On the streets, police play many roles, but in Aurora, it's what the Police Academy doesn't teach the officers that often goes the furthest.
"I think we just need to build that relationship with the community," said Aurora Police officer, Ricardo Hargrove.
Such was the case last Thursday when Aurora officers, Ricardo Hargrove and Thomas Gallimore, rolled up to a home on the 17400 block of East Temple Drive.
"He was closed off, mean look, arms crossed," Officer Hargrove described of the 17-year-old who lived with his family at the home.
It turns out, the teen, in a heated argument, punched a hole in the wall of his home. So the officers sat down and talked to him about how to deal with his anger and be a better role model to his siblings.
"Toward the end of the conversation, he looked like a kid who just had a bad night," Hargrove said.
The teen, stayed on the officers' minds even after they left. So the next night, the pair returned, armed with supplies to fix the hole purchased with money from their own pockets.
"You could see that he was totally a different person from the guy I saw the night before," Hargrove described.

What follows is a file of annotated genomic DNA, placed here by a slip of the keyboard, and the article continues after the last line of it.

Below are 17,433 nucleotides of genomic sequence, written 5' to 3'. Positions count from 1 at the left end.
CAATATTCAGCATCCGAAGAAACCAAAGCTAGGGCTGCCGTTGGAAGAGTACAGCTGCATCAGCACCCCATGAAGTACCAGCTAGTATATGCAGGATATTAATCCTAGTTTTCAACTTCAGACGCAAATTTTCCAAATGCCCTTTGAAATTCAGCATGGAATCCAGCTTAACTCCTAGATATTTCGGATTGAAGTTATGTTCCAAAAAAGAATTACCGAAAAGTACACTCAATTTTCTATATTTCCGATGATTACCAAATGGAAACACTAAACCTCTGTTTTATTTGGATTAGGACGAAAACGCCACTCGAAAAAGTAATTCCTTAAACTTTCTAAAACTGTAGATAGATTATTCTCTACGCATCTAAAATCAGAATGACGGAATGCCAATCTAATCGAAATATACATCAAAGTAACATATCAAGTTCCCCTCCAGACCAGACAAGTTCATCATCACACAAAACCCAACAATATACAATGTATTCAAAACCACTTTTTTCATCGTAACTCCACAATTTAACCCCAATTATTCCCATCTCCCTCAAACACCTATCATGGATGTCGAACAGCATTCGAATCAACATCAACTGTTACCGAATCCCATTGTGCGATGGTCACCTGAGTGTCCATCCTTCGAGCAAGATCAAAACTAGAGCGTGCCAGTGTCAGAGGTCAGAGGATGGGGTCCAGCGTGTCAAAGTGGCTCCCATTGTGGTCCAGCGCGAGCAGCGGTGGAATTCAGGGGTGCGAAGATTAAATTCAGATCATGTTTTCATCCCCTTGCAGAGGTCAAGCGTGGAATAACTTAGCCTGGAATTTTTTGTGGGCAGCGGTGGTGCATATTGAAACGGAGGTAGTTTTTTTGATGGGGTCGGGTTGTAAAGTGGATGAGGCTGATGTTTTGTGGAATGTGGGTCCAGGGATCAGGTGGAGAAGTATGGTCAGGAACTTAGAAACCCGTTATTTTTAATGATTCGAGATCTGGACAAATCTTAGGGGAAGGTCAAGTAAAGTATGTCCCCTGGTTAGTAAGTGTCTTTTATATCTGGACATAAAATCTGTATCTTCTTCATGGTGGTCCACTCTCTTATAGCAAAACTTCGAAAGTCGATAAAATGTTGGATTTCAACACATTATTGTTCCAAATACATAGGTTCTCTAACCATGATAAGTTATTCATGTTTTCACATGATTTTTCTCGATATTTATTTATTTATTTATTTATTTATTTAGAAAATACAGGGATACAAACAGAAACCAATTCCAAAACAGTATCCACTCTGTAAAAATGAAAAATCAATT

The officers worked with the teen, instructing him how to fix the wall. As he patched the hole, another transformation began to take shape.
"I guess he had the look of relief that we were gonna help him out," Hargrove said.
"When I read that,I was just beaming," said Aurora Police Chief, Nick Metz.
For the police chief, these stories are nothing new. He said being a cop has never been tougher, which is why he encourages his officers to get out in the community and show people they are more than just the badge.
"This is probably the most difficult time in my 31-years in law enforcement to be a cop. Right now, I don't think there's been a more important time to really be able to show the community that we're more than just the enforcement arm of the government, that we're part of the community," said Chief Metz.
Take for example, just last week, two Aurora officers donated their own money after a Girl Scout troop's cash box was stolen as they sold cookies from a King Soopers.
"That to me, just really sets the bar of what we're doing," Chief Metz said.